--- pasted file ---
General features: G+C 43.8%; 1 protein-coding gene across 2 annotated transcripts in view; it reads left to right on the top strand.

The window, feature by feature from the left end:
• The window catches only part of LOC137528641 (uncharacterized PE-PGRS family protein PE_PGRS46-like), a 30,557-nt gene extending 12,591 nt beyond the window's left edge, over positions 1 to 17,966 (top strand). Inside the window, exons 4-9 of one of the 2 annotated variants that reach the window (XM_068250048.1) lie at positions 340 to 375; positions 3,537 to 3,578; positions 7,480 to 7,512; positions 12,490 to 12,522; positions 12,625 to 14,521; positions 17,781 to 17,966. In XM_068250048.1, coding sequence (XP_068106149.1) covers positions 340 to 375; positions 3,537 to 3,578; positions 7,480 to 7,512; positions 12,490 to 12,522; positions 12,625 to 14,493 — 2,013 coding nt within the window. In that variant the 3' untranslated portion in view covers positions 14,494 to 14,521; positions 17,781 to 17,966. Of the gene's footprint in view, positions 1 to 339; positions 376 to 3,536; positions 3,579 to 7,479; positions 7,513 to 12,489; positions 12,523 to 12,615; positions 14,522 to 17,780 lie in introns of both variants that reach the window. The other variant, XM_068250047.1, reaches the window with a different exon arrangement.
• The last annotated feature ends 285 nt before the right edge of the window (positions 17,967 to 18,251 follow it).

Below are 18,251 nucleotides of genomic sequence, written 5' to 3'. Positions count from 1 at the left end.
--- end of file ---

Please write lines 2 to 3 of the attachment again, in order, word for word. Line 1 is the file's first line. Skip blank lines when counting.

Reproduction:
The window, feature by feature from the left end:
• The window catches only part of LOC137528641 (uncharacterized PE-PGRS family protein PE_PGRS46-like), a 30,557-nt gene extending 12,591 nt beyond the window's left edge, over positions 1 to 17,966 (top strand). Inside the window, exons 4-9 of one of the 2 annotated variants that reach the window (XM_068250048.1) lie at positions 340 to 375; positions 3,537 to 3,578; positions 7,480 to 7,512; positions 12,490 to 12,522; positions 12,625 to 14,521; positions 17,781 to 17,966. In XM_068250048.1, coding sequence (XP_068106149.1) covers positions 340 to 375; positions 3,537 to 3,578; positions 7,480 to 7,512; positions 12,490 to 12,522; positions 12,625 to 14,493 — 2,013 coding nt within the window. In that variant the 3' untranslated portion in view covers positions 14,494 to 14,521; positions 17,781 to 17,966. Of the gene's footprint in view, positions 1 to 339; positions 376 to 3,536; positions 3,579 to 7,479; positions 7,513 to 12,489; positions 12,523 to 12,615; positions 14,522 to 17,780 lie in introns of both variants that reach the window. The other variant, XM_068250047.1, reaches the window with a different exon arrangement.